Cadence Robertson 1:15 Nice. Thank you for having me on. Katie, it's great to meet you. And so I've cadence I am the coach for five year cadence coaching and I help people who are perfectionist with life and confidence. So people don't often realize that perfectionism can get in the way of your confidence because you have this kind of idealized version of everything that you should be and accomplish. And so we kind of break that down and are able to help each person find the confidence within them that is already exists. As the person that they are in the body that they are and the things that they're already wearing. So I'm in actually Hamilton, Ontario. If anybody is Canadian, then hey, how you doing? 

Katie Rössler 1:58 There are good listeners for sure. Yep. Excellent. So no, okay, let's get to the beginning. You know, things is a are basically perfectionism. How they see it shows up in how people act, how people think, and really how they're interacting with others. 

Cadence Robertson 2:20 Well, I find that perfectionism prevents people from doing a lot of things, that's what I would say is the number one marker so also, I apologize, everybody, I'm still getting over illness. So I might sound a little bit nasally so that might look like not going on the dates that you want to go on or not applying for the big projects that you think you're actually probably capable of. But you don't want to risk like messing up so it stems from a lot of fear. And this can this can originate in a lot of different ways. Whether it's just because you've been socialized as a woman, or the way the your educators have treated you or the way that your parents have treated you or the just the way that your family system works. Not to blame any one person necessarily in your life or anything like that. But just like different situations in your childhood or adolescence can influence the way that you grow up and that's fine. That's just the way it is. But that doesn't mean that you're necessarily stuck like that. So it's a lot of fear that's kind of pointed in different directions. Like I'm afraid this person is going to judge me. I'm afraid I'm gonna embarrass myself. I'm afraid I'm gonna mess up. I'm afraid I'm gonna get rejected. And so it prevents people from doing things that would probably make them a lot happier.

 Katie Rössler 3:38 Yeah, embarrassment. I'm so glad you brought that up. That tends to be a word. I work with the clients and like what's your relationship with embarrassment? Because what's behind that is usually shame, right? Like weight embarrassment is like I weighed in the person and realized that's not really the person I thought it was. But shame is like, Oh my God, if they ever figured us out about me, I like I have to move I can never go back to that place again. And ultimately prefer perfectionist, it plays more it feels like embarrassment, but at the core, it feels like shade. So how do you help your clients deal with that relationship with embarrassment or shame or having they've identified it?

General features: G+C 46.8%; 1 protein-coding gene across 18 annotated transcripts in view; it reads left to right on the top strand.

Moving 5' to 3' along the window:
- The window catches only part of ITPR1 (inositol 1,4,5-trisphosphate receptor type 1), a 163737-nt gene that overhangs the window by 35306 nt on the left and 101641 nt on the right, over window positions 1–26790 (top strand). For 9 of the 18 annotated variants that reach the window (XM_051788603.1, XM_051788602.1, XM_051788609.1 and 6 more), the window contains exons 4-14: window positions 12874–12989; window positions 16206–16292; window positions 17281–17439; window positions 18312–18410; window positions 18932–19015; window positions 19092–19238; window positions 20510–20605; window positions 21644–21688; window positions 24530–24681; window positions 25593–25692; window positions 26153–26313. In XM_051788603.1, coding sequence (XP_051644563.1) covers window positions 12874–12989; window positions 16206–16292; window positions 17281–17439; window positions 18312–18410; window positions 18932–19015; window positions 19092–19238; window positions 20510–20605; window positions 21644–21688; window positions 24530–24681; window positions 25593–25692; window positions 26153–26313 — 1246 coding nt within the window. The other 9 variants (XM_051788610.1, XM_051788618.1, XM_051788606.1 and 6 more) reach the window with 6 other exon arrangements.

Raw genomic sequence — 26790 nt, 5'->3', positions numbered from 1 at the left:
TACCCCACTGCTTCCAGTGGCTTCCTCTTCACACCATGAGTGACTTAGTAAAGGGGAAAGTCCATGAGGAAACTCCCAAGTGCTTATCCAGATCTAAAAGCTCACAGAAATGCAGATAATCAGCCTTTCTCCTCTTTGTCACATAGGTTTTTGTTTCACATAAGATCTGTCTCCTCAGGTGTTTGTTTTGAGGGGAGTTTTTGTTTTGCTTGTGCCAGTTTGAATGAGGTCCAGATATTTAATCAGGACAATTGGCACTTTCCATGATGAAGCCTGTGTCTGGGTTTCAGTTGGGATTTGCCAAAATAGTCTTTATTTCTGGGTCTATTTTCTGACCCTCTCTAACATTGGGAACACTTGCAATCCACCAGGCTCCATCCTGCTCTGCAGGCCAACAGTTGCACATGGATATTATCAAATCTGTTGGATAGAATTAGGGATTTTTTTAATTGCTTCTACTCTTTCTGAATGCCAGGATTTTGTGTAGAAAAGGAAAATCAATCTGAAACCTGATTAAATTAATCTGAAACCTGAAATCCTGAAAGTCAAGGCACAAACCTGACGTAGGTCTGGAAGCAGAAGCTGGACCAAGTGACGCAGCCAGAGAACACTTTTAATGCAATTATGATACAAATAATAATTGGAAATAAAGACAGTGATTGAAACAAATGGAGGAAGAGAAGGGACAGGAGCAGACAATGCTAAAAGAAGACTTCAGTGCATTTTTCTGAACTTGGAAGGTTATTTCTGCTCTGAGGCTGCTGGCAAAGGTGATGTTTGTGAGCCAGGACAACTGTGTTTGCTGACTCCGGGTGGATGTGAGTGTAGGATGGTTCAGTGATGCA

Cadence Robertson 4:20 That's a really good question. I think that exposing it at first is what kind of makes people realize that that's what even there because I think shame loves to hide in other in other feelings like embarrassment or like in I have to do this perfectly. I have to do this project perfectly. And so it has to look exactly like this and it has to be done. Exactly at this time. Otherwise, I was viral. And so it's like hiding over there in that project, for example. And so I find that solving a lot of these problems. Oh, and I say solving. But for the perfectionist listening that doesn't mean it's all forever and that it's perfectly never gonna come back. I find that a lot of the time that we talked about, like fixing perfectionism. Like, girl, I am a perfectionist. That's why I'm here. That's why I'm helping you as a perfectionist. That doesn't mean I'm never a perfectionist anymore. You have to be okay with the imperfect pneus of of handling things one at a time, and that you're not going to handle every single situation perfectly imperfectly, but anyway, so that's a beside. So it's a case by case situation where a client will bring their situation to the call for example, and we kind of like gently massage it. I was talking to somebody yesterday about heart exteriors. And I realized in that conversation, you can't chip away at a hard exterior of a person. You have to like soak it in a nice warm bath and then like massage it and you might get to the the media, the person or the media the problem, right? If you chip away at it, it just doesn't feel good. And then they just feel exposed and broken. So that's 

Katie Rössler 6:09 so true. That's actually really make sure if you try to chip away you might hurt yourself in the process, but you can't play up there. But you're right you soften it like Go slowly. I like some of your like, partner that's my best friend or 

Cadence Robertson 6:27 Yeah, exactly like oh no, I would never do like Oh trust me when you're like loved and held in a safe place and then you know slowly let things out. We talk about maybe an easier situation first and then a more complicated situation that can ease your situation can be handled wherever you can expose the perfectionist thoughts that are pretending to be helpful. And then when you see them you're like Oh, okay. Every time I procrastinate, it's because I'm telling myself I'm not good enough. And so when we expose that thought in the call, and you notice that you're like, oh, that's what's happening. Then you go out into the world and you see yourself procrastinating, you're like, Hmm, am I telling myself that I'm not good enough? And then we can start replacing those thoughts with other things that you believe but that just are a little bit more helpful. Like, instead of maybe I'm not good enough. It'll turn to I'm still learning how to do this or something a little bit more. Yeah.